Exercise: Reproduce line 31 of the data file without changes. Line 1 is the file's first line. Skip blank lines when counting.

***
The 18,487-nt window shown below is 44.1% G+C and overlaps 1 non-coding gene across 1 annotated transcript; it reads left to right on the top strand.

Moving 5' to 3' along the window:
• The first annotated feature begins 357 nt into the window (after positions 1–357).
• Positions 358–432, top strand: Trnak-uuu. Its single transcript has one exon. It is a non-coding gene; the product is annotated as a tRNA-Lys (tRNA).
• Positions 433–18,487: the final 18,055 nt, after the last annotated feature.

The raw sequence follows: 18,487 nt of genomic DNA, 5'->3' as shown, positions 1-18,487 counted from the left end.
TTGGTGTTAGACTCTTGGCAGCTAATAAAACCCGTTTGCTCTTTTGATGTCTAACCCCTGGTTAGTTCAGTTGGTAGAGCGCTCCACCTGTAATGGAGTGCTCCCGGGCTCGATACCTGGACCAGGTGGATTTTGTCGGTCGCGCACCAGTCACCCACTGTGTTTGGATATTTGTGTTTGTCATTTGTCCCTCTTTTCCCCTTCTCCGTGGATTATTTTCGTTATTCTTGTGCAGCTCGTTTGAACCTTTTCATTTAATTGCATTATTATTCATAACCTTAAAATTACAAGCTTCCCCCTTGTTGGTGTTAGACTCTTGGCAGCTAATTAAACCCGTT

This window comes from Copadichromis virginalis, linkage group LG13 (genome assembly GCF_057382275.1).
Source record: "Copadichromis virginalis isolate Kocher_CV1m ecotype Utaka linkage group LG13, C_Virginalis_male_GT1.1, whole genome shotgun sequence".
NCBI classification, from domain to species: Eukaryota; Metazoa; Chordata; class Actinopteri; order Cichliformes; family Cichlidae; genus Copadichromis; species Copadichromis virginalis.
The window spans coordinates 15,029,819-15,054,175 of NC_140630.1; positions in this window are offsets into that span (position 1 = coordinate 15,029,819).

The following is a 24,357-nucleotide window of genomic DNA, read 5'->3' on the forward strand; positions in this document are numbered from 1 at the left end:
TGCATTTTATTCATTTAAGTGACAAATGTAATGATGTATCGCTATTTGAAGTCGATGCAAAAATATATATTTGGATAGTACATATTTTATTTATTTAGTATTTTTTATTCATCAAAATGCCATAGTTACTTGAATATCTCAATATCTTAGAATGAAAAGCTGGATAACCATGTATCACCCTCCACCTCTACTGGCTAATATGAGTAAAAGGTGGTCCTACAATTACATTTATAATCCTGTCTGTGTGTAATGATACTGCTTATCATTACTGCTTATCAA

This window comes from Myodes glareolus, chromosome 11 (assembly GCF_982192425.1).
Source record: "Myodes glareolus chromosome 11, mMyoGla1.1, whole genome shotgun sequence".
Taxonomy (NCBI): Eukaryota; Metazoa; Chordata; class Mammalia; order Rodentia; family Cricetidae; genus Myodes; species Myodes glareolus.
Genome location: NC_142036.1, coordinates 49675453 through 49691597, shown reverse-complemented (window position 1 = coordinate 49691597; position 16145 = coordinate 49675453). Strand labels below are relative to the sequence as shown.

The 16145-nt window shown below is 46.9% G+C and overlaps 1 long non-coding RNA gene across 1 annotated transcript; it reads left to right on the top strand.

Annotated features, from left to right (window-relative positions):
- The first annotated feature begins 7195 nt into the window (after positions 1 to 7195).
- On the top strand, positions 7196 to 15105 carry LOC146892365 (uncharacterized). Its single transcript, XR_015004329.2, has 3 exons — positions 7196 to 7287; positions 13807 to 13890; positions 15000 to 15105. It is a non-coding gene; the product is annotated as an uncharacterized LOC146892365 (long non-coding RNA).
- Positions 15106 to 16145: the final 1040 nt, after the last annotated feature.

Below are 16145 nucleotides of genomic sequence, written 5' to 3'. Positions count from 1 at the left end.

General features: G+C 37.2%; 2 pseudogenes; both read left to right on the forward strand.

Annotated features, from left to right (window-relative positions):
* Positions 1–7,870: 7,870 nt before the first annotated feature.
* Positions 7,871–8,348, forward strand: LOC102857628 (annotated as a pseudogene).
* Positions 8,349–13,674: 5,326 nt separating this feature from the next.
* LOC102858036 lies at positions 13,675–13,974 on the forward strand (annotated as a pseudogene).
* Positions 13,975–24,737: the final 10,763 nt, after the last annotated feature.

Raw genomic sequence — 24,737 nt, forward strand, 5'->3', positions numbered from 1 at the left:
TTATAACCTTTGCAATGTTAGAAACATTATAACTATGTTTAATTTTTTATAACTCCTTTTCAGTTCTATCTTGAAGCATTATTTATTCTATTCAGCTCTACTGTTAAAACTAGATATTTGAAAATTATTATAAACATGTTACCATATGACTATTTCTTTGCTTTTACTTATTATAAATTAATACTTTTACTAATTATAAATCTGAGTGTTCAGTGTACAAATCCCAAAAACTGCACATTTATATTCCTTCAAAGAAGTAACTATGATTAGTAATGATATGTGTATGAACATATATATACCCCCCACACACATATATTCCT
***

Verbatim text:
Raw genomic sequence — 24,737 nt, forward strand, 5'->3', positions numbered from 1 at the left: